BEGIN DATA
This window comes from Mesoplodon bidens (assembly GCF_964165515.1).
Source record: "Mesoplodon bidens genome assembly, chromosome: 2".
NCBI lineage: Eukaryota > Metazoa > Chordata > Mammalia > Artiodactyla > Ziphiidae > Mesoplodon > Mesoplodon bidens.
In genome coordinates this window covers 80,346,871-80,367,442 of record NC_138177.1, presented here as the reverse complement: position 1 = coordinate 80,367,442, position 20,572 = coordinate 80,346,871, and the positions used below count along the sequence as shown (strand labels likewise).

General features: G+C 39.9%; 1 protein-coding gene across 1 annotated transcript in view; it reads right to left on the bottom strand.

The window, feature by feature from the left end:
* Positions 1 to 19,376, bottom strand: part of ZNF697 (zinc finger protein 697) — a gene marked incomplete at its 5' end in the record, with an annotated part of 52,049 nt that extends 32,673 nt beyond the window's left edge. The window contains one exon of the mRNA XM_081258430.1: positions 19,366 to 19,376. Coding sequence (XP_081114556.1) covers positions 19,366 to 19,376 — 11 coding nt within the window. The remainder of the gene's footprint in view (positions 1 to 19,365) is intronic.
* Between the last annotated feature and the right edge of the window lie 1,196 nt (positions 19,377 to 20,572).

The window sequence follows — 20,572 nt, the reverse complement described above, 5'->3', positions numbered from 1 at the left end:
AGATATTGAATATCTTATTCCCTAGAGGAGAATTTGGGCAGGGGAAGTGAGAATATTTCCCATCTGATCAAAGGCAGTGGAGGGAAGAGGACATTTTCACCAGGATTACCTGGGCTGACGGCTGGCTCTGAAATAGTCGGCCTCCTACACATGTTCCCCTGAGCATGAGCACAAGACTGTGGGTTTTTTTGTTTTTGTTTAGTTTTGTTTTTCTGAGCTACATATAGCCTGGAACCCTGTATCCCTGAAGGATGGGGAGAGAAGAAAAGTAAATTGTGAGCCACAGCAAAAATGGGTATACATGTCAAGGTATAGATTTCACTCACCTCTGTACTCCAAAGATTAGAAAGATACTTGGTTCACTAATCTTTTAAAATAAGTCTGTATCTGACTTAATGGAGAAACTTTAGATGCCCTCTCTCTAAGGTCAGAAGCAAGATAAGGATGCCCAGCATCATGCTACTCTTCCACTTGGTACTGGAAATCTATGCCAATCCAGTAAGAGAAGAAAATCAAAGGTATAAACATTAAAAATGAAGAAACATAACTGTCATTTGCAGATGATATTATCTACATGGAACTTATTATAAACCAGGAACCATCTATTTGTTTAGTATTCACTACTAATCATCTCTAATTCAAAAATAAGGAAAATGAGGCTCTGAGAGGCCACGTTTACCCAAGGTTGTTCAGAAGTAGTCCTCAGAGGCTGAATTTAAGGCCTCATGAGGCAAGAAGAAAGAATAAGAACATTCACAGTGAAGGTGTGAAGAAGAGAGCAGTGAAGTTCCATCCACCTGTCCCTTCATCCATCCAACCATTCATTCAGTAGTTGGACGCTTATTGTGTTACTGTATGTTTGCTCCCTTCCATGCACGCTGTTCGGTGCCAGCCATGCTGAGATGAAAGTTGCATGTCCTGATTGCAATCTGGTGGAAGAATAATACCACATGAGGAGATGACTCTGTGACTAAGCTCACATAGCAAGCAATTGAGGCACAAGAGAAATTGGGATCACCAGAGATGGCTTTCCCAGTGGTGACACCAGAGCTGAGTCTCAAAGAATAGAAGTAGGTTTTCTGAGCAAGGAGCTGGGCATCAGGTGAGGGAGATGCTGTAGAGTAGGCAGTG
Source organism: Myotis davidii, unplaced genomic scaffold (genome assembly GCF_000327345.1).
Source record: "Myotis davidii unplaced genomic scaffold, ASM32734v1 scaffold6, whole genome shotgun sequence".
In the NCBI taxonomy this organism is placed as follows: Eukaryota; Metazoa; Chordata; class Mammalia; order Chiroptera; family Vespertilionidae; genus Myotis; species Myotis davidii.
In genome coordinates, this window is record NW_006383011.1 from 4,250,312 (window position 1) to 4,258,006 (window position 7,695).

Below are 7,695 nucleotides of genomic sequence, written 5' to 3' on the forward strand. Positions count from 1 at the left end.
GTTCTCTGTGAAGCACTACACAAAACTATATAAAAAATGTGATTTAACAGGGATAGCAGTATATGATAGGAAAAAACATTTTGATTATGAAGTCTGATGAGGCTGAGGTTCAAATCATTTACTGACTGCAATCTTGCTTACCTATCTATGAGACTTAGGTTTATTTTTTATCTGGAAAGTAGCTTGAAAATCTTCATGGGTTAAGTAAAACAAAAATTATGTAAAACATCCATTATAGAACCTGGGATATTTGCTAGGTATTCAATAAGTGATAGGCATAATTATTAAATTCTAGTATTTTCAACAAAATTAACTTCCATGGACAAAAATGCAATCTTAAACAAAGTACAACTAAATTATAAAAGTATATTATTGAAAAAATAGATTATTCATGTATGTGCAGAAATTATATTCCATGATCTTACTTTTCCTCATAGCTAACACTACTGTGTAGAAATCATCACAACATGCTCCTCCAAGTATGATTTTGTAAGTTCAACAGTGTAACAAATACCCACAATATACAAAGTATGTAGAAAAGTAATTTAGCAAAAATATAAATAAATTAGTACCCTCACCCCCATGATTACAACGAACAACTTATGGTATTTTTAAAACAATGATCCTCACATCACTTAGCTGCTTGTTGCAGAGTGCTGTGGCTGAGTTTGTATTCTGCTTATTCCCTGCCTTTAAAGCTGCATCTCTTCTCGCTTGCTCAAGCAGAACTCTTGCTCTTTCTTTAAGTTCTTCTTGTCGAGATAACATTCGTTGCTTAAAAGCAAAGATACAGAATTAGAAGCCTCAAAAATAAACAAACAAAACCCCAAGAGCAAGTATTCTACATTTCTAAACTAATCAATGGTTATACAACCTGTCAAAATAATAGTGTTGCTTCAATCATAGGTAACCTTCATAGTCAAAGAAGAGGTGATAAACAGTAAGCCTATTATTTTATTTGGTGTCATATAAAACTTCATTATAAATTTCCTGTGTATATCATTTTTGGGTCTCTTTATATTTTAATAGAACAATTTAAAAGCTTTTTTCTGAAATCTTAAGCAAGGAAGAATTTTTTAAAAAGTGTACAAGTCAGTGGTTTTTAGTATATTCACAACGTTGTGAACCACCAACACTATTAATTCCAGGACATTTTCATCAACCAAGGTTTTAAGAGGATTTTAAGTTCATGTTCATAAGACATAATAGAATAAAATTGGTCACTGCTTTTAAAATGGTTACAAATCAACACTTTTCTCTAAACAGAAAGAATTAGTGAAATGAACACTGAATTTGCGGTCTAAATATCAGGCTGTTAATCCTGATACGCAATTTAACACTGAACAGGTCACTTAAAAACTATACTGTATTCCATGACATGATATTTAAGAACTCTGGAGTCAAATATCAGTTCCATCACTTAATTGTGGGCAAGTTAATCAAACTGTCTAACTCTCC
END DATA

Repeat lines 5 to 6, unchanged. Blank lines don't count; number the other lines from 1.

General features: G+C 39.9%; 1 protein-coding gene across 1 annotated transcript in view; it reads right to left on the bottom strand.

The window, feature by feature from the left end: